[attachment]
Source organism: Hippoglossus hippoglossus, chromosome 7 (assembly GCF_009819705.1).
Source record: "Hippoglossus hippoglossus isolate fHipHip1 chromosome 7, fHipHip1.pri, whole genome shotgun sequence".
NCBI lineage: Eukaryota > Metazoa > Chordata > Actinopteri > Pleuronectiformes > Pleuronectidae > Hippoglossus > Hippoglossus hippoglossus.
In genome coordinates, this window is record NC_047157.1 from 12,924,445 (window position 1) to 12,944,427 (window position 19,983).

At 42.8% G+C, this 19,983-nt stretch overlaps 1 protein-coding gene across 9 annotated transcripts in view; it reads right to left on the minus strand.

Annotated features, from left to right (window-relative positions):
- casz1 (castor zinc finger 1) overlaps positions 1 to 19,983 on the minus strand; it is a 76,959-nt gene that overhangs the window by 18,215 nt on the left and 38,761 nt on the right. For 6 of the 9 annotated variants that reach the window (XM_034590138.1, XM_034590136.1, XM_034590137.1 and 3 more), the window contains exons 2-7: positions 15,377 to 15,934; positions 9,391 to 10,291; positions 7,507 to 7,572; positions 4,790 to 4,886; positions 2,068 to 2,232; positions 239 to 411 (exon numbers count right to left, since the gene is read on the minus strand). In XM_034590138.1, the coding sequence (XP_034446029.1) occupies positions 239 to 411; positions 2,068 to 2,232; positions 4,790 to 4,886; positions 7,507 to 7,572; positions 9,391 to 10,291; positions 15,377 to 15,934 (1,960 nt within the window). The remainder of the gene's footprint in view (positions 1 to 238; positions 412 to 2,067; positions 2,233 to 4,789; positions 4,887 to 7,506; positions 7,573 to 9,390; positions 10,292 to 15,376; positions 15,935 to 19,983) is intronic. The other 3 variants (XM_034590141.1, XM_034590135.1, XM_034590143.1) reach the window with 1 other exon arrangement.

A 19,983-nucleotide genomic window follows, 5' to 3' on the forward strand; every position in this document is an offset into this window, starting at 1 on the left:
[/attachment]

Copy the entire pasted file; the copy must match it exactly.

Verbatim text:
Source organism: Hippoglossus hippoglossus, chromosome 7 (assembly GCF_009819705.1).
Source record: "Hippoglossus hippoglossus isolate fHipHip1 chromosome 7, fHipHip1.pri, whole genome shotgun sequence".
NCBI lineage: Eukaryota > Metazoa > Chordata > Actinopteri > Pleuronectiformes > Pleuronectidae > Hippoglossus > Hippoglossus hippoglossus.
In genome coordinates, this window is record NC_047157.1 from 12,924,445 (window position 1) to 12,944,427 (window position 19,983).

At 42.8% G+C, this 19,983-nt stretch overlaps 1 protein-coding gene across 9 annotated transcripts in view; it reads right to left on the minus strand.

Annotated features, from left to right (window-relative positions):
- casz1 (castor zinc finger 1) overlaps positions 1 to 19,983 on the minus strand; it is a 76,959-nt gene that overhangs the window by 18,215 nt on the left and 38,761 nt on the right. For 6 of the 9 annotated variants that reach the window (XM_034590138.1, XM_034590136.1, XM_034590137.1 and 3 more), the window contains exons 2-7: positions 15,377 to 15,934; positions 9,391 to 10,291; positions 7,507 to 7,572; positions 4,790 to 4,886; positions 2,068 to 2,232; positions 239 to 411 (exon numbers count right to left, since the gene is read on the minus strand). In XM_034590138.1, the coding sequence (XP_034446029.1) occupies positions 239 to 411; positions 2,068 to 2,232; positions 4,790 to 4,886; positions 7,507 to 7,572; positions 9,391 to 10,291; positions 15,377 to 15,934 (1,960 nt within the window). The remainder of the gene's footprint in view (positions 1 to 238; positions 412 to 2,067; positions 2,233 to 4,789; positions 4,887 to 7,506; positions 7,573 to 9,390; positions 10,292 to 15,376; positions 15,935 to 19,983) is intronic. The other 3 variants (XM_034590141.1, XM_034590135.1, XM_034590143.1) reach the window with 1 other exon arrangement.

A 19,983-nucleotide genomic window follows, 5' to 3' on the forward strand; every position in this document is an offset into this window, starting at 1 on the left: